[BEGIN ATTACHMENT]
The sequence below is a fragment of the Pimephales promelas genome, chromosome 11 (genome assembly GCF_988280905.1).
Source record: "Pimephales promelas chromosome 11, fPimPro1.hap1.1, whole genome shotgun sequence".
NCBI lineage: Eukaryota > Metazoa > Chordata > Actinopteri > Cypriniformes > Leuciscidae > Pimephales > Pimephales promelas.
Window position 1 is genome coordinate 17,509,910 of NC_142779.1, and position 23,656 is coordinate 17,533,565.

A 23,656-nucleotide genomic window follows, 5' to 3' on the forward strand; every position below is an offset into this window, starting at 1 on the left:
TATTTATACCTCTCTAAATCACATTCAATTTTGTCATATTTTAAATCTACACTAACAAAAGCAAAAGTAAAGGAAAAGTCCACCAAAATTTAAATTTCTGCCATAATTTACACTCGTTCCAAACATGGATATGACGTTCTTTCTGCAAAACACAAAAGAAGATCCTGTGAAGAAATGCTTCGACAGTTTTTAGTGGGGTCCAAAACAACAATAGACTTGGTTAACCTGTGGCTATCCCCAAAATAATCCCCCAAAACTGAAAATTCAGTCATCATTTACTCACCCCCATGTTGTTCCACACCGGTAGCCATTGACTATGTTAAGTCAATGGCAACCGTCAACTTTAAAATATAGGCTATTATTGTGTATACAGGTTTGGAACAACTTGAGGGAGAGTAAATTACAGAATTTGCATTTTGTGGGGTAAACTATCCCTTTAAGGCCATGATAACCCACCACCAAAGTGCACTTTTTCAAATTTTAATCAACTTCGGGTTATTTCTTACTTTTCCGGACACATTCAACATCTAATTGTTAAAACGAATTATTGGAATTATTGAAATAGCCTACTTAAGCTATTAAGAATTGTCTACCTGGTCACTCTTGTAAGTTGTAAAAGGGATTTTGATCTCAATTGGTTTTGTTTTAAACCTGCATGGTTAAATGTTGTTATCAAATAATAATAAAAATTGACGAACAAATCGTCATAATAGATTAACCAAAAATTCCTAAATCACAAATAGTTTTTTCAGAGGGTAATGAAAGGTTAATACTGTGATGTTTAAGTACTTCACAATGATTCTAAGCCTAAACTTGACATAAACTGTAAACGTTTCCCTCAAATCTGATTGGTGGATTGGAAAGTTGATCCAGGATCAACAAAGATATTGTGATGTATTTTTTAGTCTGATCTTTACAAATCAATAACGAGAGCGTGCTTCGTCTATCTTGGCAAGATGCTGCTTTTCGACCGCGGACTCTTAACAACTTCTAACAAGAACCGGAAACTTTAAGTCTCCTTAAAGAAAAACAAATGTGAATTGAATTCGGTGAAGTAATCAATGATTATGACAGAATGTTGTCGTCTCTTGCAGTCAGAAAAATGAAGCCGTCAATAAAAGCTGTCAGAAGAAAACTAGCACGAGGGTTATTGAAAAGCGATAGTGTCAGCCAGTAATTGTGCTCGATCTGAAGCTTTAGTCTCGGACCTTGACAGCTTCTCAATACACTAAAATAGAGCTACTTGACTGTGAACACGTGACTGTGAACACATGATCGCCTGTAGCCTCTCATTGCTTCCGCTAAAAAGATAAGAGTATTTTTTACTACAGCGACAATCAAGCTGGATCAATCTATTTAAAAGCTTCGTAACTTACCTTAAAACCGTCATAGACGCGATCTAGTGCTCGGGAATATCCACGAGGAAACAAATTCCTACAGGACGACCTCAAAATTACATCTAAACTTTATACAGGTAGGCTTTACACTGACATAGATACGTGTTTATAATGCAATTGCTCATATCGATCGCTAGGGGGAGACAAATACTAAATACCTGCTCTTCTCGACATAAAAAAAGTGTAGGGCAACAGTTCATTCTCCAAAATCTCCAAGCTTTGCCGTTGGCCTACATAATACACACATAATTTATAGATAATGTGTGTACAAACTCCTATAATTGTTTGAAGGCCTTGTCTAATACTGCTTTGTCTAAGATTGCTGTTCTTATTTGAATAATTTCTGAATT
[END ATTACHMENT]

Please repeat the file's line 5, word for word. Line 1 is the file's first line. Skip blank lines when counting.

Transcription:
A 23,656-nucleotide genomic window follows, 5' to 3' on the forward strand; every position below is an offset into this window, starting at 1 on the left: